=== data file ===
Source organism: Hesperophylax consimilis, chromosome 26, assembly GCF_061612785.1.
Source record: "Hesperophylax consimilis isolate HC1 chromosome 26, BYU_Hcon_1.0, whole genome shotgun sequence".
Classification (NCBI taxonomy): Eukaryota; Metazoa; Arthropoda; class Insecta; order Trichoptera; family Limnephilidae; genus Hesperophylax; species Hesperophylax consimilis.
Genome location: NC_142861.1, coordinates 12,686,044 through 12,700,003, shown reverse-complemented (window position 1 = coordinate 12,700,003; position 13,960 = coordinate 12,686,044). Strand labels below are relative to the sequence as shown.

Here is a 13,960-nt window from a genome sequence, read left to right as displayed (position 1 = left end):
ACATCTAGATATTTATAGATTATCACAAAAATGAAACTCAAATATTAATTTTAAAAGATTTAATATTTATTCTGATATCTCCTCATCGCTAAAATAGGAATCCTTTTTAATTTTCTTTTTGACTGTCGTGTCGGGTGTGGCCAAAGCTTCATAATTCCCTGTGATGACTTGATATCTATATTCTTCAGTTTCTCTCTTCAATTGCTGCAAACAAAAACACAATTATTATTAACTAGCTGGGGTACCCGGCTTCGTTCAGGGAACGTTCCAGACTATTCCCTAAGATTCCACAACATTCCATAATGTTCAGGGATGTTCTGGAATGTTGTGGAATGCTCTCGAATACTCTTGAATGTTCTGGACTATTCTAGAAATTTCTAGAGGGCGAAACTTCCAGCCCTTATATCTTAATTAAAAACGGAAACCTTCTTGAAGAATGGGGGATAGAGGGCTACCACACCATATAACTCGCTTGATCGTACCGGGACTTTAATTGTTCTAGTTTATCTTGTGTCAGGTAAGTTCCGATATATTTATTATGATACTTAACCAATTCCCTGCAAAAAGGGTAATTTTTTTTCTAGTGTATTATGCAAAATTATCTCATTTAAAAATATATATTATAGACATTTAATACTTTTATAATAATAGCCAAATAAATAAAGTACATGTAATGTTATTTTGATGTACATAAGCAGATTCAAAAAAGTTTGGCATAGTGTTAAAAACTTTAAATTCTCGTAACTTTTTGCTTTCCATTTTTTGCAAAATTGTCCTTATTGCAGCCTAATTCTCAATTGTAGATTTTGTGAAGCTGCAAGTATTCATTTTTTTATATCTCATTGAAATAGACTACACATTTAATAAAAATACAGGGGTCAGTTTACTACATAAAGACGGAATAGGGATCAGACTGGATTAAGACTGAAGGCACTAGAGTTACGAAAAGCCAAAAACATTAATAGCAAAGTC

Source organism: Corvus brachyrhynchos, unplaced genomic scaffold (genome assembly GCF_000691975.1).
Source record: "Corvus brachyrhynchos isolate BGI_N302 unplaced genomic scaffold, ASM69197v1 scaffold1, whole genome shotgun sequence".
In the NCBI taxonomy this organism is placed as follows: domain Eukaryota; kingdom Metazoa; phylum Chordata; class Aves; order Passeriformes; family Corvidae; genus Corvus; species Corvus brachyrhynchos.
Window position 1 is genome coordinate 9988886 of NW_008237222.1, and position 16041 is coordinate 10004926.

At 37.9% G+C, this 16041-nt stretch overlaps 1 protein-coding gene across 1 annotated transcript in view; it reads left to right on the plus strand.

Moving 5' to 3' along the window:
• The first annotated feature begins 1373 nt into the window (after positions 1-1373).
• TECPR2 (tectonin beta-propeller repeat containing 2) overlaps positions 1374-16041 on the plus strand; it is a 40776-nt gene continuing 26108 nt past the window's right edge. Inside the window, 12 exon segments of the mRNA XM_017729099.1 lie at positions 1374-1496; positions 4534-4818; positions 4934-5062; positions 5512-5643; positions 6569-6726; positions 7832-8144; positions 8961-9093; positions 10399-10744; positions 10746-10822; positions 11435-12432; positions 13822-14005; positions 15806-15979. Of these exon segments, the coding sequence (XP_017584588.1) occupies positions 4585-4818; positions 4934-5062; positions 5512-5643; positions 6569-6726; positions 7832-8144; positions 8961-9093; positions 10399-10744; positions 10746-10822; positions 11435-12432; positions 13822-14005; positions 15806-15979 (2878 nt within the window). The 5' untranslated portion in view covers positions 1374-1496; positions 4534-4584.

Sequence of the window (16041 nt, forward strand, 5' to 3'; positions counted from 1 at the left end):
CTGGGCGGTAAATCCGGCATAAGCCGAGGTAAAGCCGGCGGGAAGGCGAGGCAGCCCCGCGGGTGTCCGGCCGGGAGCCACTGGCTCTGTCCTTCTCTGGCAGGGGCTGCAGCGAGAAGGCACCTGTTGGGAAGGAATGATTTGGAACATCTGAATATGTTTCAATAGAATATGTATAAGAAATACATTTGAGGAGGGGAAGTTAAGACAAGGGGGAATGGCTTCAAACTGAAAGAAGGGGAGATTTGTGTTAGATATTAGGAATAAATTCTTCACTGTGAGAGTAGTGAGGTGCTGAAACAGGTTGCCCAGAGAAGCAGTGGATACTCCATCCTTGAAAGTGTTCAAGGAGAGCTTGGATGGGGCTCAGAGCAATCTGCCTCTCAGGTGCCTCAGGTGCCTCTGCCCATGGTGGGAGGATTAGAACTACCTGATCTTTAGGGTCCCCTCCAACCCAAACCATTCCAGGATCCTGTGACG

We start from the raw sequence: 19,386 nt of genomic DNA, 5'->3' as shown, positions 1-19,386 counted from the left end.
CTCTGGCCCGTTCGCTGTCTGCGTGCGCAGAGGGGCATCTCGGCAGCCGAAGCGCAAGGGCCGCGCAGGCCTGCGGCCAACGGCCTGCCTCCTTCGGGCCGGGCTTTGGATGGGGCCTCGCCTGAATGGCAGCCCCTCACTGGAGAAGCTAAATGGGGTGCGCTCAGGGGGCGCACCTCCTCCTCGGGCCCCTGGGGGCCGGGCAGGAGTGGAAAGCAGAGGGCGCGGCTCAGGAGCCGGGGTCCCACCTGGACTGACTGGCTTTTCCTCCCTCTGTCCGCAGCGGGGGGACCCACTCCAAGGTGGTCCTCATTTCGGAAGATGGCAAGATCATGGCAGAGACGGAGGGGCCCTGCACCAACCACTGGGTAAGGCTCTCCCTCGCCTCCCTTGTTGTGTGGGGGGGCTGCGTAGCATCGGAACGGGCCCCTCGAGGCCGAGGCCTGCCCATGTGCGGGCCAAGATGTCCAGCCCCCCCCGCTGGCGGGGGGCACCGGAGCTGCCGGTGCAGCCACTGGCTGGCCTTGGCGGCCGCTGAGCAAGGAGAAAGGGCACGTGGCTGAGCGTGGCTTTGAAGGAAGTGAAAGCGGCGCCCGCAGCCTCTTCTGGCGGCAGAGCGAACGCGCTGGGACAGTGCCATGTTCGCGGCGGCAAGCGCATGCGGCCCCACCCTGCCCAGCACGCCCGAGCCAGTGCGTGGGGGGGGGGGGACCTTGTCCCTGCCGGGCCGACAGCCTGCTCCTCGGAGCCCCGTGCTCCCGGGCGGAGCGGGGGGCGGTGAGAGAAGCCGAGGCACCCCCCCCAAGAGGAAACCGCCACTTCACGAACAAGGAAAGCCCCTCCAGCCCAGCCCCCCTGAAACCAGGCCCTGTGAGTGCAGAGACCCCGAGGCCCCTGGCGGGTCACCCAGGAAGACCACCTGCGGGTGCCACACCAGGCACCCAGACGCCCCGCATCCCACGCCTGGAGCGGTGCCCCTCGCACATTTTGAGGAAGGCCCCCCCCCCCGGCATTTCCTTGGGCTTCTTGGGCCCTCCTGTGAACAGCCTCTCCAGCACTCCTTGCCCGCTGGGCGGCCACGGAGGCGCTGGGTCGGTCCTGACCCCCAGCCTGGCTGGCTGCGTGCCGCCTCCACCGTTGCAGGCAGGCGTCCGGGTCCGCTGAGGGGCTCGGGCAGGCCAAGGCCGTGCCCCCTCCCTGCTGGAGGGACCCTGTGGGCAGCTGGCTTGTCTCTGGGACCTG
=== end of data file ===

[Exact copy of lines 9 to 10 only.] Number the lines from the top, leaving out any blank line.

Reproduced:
In the NCBI taxonomy this organism is placed as follows: domain Eukaryota; kingdom Metazoa; phylum Chordata; class Aves; order Passeriformes; family Corvidae; genus Corvus; species Corvus brachyrhynchos.
Window position 1 is genome coordinate 9988886 of NW_008237222.1, and position 16041 is coordinate 10004926.